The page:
Describe This Movie In One "Bad Day" Lyric:
DANIEL POWTER: You had a bad day
The camera don't lie
You're coming back down and you really don't mind
Brief Plot Synopsis: Disturbed double-murderer somehow gets even angrier.
Rating Using Random Objects Relevant To The Film: 2.5 Mel's Diners out of 5.
Tagline: "He can happen to anyone."
Better Tagline: "This is not, in fact, video of Crowe throwing as phone at a hotel clerk on a loop."
Not So Brief Plot Synopsis: Murdering your ex-wife and her new man with a hammer at 4 AM (and then burning their house down) would normally make for a full day. Unfortunately for Tom Cooper (Russell Crowe), newly divorced Rachel Hunter (Caren Pistorius) just honked at him for not moving at a green light. When she refuses to apologize, Tom has to teach her a lesson in the rules of the road ... rage.
"Critical" Analysis: Movies about angry white dudes are almost as old as movies themselves — hell, Charles Bronson built an entire secondary career out of them in the '70s and '80s — but say what you will about Derrick Borte's Unhinged, it doesn't try to paint its aggrieved Caucasian as the protagonist.
What it does do is present a world teetering on the precipice ... of CHAOS. The opening credits are a montage highlighting (in no particular order): loss of civility, increased incidents of road violence, escalating civil unrest, and how the scarcity of emergency responders(?) is leading to a rise in vigilantism.
That last one is an interesting choice, especially these days. On one hand, a police officer shortage may be why Cooper feels comfortable spending the whole day menacing Rachel even after he's identified leaving the scene of his wife's murder. On the other, cops show up pretty quick throughout the movie when called.
But public policy isn't Borte's aim (or that of screenwriter Carl Ellsworth), instead he continues to pile on examples of the extraordinary stress of everyday life. Within ten minutes of Rachel's introduction, her ex-husband files a motion to take her house, her top client (she's a hair stylist) fires her, and she oversleeps, which will make her son tardy for the third time, resulting in dreaded detention.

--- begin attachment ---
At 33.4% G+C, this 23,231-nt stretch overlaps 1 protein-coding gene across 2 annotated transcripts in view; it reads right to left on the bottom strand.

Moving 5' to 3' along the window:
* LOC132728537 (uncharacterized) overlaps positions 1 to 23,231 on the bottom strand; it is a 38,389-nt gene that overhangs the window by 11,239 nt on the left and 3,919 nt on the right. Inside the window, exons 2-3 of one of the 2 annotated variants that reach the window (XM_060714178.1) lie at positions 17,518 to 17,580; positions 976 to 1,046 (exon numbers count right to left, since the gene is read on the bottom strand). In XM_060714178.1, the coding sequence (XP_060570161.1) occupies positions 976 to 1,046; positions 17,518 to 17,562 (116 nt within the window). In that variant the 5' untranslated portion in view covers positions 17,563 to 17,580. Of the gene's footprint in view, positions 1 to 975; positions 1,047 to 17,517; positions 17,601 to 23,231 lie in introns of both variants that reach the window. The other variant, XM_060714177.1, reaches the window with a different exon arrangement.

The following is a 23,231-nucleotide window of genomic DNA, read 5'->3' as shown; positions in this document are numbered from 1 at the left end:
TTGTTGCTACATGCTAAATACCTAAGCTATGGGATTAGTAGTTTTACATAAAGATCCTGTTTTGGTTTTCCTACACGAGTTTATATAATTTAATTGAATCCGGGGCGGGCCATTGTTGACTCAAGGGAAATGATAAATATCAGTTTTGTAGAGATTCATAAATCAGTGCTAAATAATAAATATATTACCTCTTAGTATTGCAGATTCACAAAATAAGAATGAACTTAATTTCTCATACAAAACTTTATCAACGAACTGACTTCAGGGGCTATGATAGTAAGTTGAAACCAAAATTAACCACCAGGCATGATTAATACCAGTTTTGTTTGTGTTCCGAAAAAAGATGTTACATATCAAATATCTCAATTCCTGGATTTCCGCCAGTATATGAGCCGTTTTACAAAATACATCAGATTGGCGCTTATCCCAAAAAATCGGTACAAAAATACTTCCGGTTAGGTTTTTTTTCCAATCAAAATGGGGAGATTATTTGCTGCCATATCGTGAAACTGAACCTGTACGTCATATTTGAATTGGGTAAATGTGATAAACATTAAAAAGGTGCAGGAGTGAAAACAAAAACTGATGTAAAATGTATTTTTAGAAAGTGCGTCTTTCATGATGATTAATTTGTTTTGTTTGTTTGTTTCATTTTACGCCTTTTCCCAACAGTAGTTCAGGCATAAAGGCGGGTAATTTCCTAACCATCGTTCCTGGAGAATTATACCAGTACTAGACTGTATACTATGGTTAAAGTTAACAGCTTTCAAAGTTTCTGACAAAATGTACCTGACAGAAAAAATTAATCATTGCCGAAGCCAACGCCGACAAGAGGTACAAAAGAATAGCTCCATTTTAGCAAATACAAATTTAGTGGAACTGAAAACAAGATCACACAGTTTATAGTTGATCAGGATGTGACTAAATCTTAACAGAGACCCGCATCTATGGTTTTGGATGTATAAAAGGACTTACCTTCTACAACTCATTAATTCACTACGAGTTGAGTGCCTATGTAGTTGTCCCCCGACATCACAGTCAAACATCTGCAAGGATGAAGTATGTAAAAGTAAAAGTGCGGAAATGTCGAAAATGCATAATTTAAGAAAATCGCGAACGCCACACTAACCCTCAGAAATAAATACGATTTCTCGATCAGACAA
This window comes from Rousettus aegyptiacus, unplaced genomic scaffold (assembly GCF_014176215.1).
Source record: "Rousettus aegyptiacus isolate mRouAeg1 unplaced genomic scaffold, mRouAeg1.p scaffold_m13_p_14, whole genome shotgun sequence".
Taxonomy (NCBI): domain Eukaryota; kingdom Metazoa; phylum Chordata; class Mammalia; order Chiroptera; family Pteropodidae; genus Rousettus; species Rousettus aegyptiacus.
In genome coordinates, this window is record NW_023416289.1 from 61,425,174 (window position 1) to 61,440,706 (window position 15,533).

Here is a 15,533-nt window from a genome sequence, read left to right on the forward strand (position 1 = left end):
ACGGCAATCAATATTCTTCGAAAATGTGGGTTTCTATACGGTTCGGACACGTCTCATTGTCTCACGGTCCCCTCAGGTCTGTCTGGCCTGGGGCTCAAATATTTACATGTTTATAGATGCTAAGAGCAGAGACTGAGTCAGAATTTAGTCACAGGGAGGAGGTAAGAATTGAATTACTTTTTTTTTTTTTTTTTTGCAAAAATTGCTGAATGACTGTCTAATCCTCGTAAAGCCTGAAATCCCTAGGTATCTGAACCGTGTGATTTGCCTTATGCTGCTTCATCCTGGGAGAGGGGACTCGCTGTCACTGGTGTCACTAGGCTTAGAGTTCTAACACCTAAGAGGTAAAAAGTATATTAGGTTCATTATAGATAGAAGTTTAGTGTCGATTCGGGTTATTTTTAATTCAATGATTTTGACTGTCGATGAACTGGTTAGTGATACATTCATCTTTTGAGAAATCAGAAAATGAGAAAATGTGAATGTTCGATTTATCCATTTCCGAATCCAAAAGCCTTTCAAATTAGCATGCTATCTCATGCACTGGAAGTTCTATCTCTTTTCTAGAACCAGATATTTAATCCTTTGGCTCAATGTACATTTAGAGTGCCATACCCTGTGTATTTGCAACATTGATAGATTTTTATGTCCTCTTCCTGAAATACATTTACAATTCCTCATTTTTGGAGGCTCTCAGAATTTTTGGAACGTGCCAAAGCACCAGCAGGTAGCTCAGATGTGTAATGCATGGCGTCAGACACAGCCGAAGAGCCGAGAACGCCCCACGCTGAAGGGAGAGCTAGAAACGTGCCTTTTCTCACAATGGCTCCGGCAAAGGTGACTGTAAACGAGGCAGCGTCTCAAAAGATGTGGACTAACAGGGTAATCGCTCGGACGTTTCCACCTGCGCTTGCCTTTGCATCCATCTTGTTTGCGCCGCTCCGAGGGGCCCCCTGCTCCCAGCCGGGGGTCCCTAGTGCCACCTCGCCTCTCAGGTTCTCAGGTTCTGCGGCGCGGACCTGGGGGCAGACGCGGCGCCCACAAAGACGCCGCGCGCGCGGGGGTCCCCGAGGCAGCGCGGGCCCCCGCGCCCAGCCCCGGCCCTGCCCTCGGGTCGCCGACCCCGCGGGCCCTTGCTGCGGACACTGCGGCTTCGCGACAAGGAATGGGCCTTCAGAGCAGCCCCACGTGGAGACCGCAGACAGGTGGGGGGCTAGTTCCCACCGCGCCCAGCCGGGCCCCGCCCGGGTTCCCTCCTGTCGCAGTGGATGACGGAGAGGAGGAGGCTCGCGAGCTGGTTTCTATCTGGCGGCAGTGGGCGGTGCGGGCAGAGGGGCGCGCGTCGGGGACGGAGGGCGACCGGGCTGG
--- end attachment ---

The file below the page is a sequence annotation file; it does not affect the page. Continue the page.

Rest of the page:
And then she runs afoul of Tom Cooper.
There may have been some point, in an earlier version of Ellsworth's script, when Cooper was meant to be sympathetic. There are references to a workplace injury causing him to become violent with his wife, and he (initially) struggles with his actions. However, by movie's end, he's just a hulking brute, relentless in his desire to teach Rachel "a lesson."
Rachel doesn't do herself any favors. Just about every decision she makes in the first half of the movie exacerbates her predicament, an assessment you could label as "victim blaming" if these actions weren't coincidentally performed in the presence of an unstable psychopath.
The good news, for those who are fans of such things, is that Borte has an eye for swift, economical violence and vehicular mayhem. Unhinged is a true Hobbesian construct: nasty, brutish, and short. The destruction moves along nicely, and while you won't find elaborate melee set pieces, those aren't really necessary when your antagonist is six feet tall and 270 bills.
Unhinged is now playing in select theaters. Good luck with that.
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